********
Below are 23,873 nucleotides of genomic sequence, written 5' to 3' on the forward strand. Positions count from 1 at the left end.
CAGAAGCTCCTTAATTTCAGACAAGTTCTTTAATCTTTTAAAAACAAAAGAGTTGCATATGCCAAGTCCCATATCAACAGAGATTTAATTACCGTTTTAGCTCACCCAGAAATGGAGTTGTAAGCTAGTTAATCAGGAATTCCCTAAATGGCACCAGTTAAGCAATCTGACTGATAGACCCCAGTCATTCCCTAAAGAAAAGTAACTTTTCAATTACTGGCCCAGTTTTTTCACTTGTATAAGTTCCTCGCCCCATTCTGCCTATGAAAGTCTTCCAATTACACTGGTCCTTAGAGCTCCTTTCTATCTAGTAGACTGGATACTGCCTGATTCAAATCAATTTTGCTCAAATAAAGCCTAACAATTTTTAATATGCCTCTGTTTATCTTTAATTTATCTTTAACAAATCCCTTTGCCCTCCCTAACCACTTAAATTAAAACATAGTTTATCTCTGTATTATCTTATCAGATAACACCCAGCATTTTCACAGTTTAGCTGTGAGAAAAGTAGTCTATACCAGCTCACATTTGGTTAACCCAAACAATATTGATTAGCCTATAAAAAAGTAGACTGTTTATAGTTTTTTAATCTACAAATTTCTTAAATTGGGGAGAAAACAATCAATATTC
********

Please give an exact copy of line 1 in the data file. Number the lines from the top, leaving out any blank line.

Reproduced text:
Below are 23,873 nucleotides of genomic sequence, written 5' to 3' on the forward strand. Positions count from 1 at the left end.